Public schools would be allowed to offer gender-neutral bathrooms to students under a revised version of a controversial bill setting gender restrictions on school bathrooms and locker rooms.
The revised bill clarifies that if a school chooses to open a gender-neutral bathroom to accommodate students who do not wish to use bathrooms assigned to their biological gender, it must have stalls with floor-to-ceiling partitions or walls.
Bill co-author Rep. Jesse Kremer, R-Kewaskum, said Monday the revision aims to allow schools already offering gender-neutral bathrooms to students — including the Madison and Watertown school districts — to comply should the bill be enacted into law.
The bill requires school boards to designate bathrooms and locker rooms by gender, require schools to make special accommodations for students who do not wish to use bathrooms assigned to their biological gender, and to require the state Department of Justice to defend school districts in lawsuits alleging the policy is discriminatory.
Dan Rossmiller, lobbyist for the Wisconsin Association of School Boards, said Monday requiring school districts to provide floor-to-ceiling partitions or walls in gender-neutral bathrooms could force school districts to spend money on retrofitting a bathroom that has already been remodeled.
Rossmiller also said he remains “very concerned and deeply troubled” that the revised bill does not remove the lawsuit provisions of the bill.
“I don’t understand why we’re encouraging people to sue school districts,” he said. “That’s troubled me from the start.
“It puts us into a position where if we comply with state law, we could be in trouble with the feds ... and if we don’t comply with the state law, then a parent or guardian or pupil could sue us under this bill. There’s no safe harbor for a school district under this bill.”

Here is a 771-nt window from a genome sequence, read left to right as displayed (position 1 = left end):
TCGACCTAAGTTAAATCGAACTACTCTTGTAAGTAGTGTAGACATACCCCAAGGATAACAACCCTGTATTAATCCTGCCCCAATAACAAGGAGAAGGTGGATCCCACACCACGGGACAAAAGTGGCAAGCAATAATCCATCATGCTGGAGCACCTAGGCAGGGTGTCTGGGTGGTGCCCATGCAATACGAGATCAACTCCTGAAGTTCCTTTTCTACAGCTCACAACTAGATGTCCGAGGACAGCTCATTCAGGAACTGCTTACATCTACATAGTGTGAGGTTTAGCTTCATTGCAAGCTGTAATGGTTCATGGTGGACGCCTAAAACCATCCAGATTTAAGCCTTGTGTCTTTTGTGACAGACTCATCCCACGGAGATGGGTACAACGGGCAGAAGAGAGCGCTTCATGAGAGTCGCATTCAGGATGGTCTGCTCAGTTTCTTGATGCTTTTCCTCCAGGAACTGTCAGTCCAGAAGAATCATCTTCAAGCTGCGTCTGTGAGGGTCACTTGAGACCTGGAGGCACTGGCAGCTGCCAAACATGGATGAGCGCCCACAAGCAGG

If the bill passes, the state law could put Wisconsin in conflict with a federal policy.
In 2014, the Office for Civil Rights within the U.S. Department of Education said federal student non-discrimination law covered sexual identity, and federal officials have said school districts that do not allow transgender students to use bathrooms assigned to the gender with which they identify are violating students’ civil rights.
Under Kremer’s bill, a student who identifies as a gender that is not his or her biological gender may request special accommodations.
Parents may also file a written complaint if they feel their child’s privacy is being violated because of transgender students’ use of a school’s bathroom or locker room. A school district then has 30 days to “investigate and attempt to resolve the complaint.”
If the complaining parents are not satisfied with the school district’s resolution, they may file a lawsuit against the district seeking money or other kinds of damages that are undefined in the bill.
At a November hearing on the bill sponsored by Kremer and Sen. Steve Nass, R-Whitewater, Kremer and supporters said the legislation seeks to protect all students’ privacy and prevent uncomfortable situations.
About 300 people attended that hearing. Opponents said the bill discriminates against transgender students by forcing them to use special accommodations.
An amendment to the bill released to the Wisconsin State Journal on Monday spells out what defines a gender-neutral bathroom, and defines “sex” as a student’s reproductive organs and the gender listed on a student’s birth certificate.
The bill also lists rules for special circumstances in which a person of the opposite gender would be allowed in a gender-specific bathroom, such as a grandmother taking her grandson to the restroom.
Students wanting special accommodations also would give the request to the school administrator rather than the district’s school board to avoid creating a public record, however federal student privacy laws restrict disclosure of such information in an identifiable way.
The bill is opposed by gay-rights and transgender advocates and public school advocates and representatives, including the state Department of Public Instruction. It is supported by Wisconsin Family Action, an organization advocating for Christian values.
Assembly Education Committee clerk Hariah Hutkowski said Tuesday it’s unclear when or if the bill will be scheduled for a committee vote and that more changes to the bill are in the works.